Written by Bill Cramer, Communications Director, IBTTA
As New Year’s resolutions go, it’s about as sharp and focused as you could ever hope for. In a presentation, late last year to a special committee of the U.S. Transportation Research Board (TRB), IBTTA Executive Director and CEO Pat Jones closed with these words:
We can do this. Let’s do it.
It’s hard to imagine a simpler, more essential call to action for a new year, a new Administration, new Congress, and what could be shaping up as a new era for tolling in America and possibly around the world.
As always, context matters. The committee Jones was addressing was the funding and financing panel of TRB’s Committee for a Study of the Future Interstate Highway System. The setting was the headquarters of the prestigious National Academy of Sciences in Washington, DC. The timing was just five days before Christmas.
It was a moment of opportunity. And Jones seized that moment to advance one of IBTTA’s longest-held policy priorities.
“If you remember nothing else about what I say today, I want you to remember this,” he told committee members.
Tell the Congress of the United States to lift the prohibition on tolling interstate highways for the purposes of reconstruction. Give the states the ability to toll their Interstate highways specifically for rebuilding those Interstate highways. Let them have access to one more tool in the toolbox. This is not a mandate; no state would be required to toll their interstates. This simply gives states the flexibility to choose the option to use tolls if it makes sense to the individual state.
Short Presentation, Long History
In his short presentation, about 30 minutes, Jones traced the history of tolling back to the year 1656 in the United States, and to the 7th Century BC in what is now Iran and Iraq. “When we talk about ‘traditional’ methods of highway funding and finance, nothing is more traditional than a toll road,” he told committee members.
“The biggest difference, of course, between the toll roads of antiquity and those of today is technology. The introduction of electronic toll collection means that people no longer need to stop and wait to pay the toll. As your vehicle passes under a gantry, you pay your toll without stopping—often at highway speeds—using a transponder associated with your account.”
From there, Jones traced the history of tolling and highway funding in the United States—from the opening of the Pennsylvania Turnpike in 1940, to the development of the first, traditional turnpikes, to more recent, severe shortfalls in the federal Highway Trust Fund and the political resistance to raising gas tax revenues.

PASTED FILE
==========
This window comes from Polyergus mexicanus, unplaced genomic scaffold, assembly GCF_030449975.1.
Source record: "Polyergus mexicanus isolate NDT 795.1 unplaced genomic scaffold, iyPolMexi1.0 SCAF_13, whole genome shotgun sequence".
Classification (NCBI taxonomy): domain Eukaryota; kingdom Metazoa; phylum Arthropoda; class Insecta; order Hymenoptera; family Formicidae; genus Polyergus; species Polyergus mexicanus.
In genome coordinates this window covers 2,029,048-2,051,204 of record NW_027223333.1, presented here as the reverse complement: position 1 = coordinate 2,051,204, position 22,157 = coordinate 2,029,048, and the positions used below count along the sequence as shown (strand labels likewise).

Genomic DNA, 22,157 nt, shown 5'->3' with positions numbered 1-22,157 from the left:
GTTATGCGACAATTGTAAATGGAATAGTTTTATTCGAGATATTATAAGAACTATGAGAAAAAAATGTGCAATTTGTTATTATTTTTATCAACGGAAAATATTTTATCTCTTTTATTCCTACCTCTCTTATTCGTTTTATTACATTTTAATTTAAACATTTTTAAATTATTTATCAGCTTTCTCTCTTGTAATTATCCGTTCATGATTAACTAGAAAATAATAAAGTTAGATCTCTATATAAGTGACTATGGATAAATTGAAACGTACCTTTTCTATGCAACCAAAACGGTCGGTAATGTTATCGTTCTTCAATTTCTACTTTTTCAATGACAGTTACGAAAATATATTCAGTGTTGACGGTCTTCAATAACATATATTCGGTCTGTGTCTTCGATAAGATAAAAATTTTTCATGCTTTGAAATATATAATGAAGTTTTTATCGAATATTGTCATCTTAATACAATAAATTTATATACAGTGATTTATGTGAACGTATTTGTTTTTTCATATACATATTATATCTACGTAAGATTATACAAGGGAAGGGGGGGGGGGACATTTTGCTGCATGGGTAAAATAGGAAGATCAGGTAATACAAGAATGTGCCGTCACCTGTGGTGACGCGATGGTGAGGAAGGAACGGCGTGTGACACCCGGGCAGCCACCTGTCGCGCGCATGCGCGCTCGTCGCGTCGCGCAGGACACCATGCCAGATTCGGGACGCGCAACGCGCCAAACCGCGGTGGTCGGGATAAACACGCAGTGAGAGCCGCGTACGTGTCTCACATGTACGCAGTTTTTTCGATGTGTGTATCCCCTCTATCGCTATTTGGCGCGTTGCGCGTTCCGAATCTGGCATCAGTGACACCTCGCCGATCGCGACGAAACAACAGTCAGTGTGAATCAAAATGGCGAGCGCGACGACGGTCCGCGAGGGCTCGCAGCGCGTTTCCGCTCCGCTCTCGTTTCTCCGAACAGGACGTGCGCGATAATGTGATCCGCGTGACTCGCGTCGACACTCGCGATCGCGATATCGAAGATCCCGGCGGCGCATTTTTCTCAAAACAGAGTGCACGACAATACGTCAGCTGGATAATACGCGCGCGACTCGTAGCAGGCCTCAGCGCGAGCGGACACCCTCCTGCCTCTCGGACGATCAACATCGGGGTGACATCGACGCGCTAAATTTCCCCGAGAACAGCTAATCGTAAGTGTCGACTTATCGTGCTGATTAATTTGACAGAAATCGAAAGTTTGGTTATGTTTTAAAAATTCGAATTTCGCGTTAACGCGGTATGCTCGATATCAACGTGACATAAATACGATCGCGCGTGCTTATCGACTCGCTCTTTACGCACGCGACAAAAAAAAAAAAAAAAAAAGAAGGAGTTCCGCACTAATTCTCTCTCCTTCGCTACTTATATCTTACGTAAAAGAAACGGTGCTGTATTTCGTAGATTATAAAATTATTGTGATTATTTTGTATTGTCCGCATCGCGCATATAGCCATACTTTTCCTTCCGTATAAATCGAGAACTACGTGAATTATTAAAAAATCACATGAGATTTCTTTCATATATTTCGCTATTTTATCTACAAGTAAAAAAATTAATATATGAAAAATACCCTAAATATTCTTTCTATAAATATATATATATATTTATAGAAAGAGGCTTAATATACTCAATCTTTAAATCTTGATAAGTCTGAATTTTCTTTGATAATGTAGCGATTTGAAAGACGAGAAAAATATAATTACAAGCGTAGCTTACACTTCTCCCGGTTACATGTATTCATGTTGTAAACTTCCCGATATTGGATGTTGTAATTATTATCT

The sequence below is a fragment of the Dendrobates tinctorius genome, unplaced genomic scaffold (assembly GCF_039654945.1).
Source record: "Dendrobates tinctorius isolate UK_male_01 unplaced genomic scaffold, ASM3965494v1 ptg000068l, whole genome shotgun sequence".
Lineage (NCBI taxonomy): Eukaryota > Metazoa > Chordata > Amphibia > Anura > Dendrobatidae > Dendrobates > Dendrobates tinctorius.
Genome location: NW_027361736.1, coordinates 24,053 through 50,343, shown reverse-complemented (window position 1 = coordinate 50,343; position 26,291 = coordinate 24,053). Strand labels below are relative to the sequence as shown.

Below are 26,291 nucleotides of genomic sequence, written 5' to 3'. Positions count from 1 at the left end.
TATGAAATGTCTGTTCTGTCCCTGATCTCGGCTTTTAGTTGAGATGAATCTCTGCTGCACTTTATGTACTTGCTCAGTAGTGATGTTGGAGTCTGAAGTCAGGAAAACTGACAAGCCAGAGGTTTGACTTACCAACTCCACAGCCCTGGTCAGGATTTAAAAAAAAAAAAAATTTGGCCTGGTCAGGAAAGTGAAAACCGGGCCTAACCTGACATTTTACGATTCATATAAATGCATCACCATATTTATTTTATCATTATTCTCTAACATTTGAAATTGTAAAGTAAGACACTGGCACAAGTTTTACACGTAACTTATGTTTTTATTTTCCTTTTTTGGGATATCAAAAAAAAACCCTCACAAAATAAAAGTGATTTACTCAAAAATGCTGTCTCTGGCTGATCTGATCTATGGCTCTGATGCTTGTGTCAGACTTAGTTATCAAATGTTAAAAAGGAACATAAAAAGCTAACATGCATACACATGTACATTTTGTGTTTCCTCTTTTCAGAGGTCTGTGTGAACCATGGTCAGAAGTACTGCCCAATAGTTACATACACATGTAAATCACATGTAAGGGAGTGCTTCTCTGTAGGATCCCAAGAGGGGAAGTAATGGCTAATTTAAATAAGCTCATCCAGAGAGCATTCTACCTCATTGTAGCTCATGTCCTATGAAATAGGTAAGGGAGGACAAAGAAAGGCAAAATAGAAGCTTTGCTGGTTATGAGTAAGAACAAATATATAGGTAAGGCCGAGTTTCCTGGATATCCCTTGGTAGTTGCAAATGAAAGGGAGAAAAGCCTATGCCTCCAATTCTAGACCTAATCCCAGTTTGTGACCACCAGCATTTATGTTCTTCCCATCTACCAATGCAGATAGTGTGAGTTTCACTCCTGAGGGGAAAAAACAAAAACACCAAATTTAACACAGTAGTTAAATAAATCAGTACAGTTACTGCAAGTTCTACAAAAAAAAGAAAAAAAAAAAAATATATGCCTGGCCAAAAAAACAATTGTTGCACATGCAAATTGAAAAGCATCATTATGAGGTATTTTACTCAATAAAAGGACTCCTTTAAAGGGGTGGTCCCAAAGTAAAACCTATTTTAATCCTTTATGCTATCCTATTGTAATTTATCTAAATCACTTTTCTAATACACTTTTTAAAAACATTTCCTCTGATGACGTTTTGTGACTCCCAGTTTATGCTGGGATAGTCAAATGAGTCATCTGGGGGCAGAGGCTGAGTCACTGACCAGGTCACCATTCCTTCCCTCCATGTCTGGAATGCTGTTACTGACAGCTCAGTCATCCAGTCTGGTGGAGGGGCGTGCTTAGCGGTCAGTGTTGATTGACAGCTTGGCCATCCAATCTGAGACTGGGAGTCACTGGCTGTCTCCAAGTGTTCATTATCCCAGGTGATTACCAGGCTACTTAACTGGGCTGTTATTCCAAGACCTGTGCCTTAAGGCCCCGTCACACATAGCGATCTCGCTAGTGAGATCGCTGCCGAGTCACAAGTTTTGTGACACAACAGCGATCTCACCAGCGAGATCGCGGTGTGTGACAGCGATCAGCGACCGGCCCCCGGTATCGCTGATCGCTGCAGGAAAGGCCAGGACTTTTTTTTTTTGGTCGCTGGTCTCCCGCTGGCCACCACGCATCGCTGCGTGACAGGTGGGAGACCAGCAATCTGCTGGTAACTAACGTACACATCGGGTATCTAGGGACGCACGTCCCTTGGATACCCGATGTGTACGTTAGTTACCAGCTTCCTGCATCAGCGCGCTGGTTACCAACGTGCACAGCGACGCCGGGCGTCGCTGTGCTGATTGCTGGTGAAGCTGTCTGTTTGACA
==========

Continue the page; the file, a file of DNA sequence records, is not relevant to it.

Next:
Making the Case for Tolling: We All Play a Part
The committee would have needed a week of testimony to get through the mountain of evidence for user-financed transportation. (Fortunately…well, did we mention they were meeting five days before Christmas?) Jones gave the panel an overview of the TRB studies and blue-ribbon panels that have grappled with the infrastructure funding crisis, and summarized the main arguments for allowing states to decide whether to expand their reliance on toll revenue.
The TRB committee hearing would have been useful and timely whenever it convened. Taking place exactly a month before a new Administration begins its first 100 days, the session took on even greater importance.
In the weeks and months ahead, IBTTA’s volunteer leadership and headquarters staff will be working hard to present the industry’s case to a new team of Administration officials. But we can’t do it alone.
If you download Pat Jones’ presentation, you can use it as a reference point and a leave-behind for meetings with your own Congressional representatives. There’s a possibility that 2017 will be a breakthrough year for tolling, but the last chapters of that story have yet to be written. The first step in putting our own metaphorical pens to paper is to remember Pat Jones’ closing words:
We can do this. Let’s do it.
Visit IBTTA’s website for a full copy of Pat Jones’ presentation to the funding and financing panel of the TRB’s Committee for a Study of the Future Interstate Highway System. And mark your calendar now for IBTTA’s 2017 Summit on Finance, Policy, VMT, April 23-25, 2017 in Jersey City, NJ.